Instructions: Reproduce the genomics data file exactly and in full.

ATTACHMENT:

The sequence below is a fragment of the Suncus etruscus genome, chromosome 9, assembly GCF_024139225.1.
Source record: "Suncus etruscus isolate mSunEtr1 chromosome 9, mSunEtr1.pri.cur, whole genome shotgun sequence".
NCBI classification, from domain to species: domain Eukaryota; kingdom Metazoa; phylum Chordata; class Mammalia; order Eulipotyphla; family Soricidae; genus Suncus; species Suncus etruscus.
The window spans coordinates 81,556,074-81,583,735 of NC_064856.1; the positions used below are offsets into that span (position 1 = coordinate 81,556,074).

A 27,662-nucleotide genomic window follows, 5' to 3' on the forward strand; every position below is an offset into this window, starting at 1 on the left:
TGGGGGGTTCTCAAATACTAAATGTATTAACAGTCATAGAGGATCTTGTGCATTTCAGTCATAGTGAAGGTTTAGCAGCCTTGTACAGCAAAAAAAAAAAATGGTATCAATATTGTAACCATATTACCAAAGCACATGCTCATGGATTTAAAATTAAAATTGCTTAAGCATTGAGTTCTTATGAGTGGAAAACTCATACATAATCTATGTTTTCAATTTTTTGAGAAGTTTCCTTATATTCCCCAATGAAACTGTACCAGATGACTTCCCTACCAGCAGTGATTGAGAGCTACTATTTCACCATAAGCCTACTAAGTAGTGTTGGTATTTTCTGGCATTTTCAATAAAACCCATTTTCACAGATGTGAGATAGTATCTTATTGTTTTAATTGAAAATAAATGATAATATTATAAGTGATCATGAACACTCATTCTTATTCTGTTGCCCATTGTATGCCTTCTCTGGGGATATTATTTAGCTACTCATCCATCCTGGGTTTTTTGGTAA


The sequence below is a fragment of the Suncus etruscus genome, chromosome 9, assembly GCF_024139225.1.
Source record: "Suncus etruscus isolate mSunEtr1 chromosome 9, mSunEtr1.pri.cur, whole genome shotgun sequence".
NCBI classification, from domain to species: domain Eukaryota; kingdom Metazoa; phylum Chordata; class Mammalia; order Eulipotyphla; family Soricidae; genus Suncus; species Suncus etruscus.
The window spans coordinates 81,556,074-81,583,735 of NC_064856.1; the positions used below are offsets into that span (position 1 = coordinate 81,556,074).

A 27,662-nucleotide genomic window follows, 5' to 3' on the forward strand; every position below is an offset into this window, starting at 1 on the left:
TGGGGGGTTCTCAAATACTAAATGTATTAACAGTCATAGAGGATCTTGTGCATTTCAGTCATAGTGAAGGTTTAGCAGCCTTGTACAGCAAAAAAAAAAAATGGTATCAATATTGTAACCATATTACCAAAGCACATGCTCATGGATTTAAAATTAAAATTGCTTAAGCATTGAGTTCTTATGAGTGGAAAACTCATACATAATCTATGTTTTCAATTTTTTGAGAAGTTTCCTTATATTCCCCAATGAAACTGTACCAGATGACTTCCCTACCAGCAGTGATTGAGAGCTACTATTTCACCATAAGCCTACTAAGTAGTGTTGGTATTTTCTGGCATTTTCAATAAAACCCATTTTCACAGATGTGAGATAGTATCTTATTGTTTTAATTGAAAATAAATGATAATATTATAAGTGATCATGAACACTCATTCTTATTCTGTTGCCCATTGTATGCCTTCTCTGGGGATATTATTTAGCTACTCATCCATCCTGGGTTTTTTGGTAA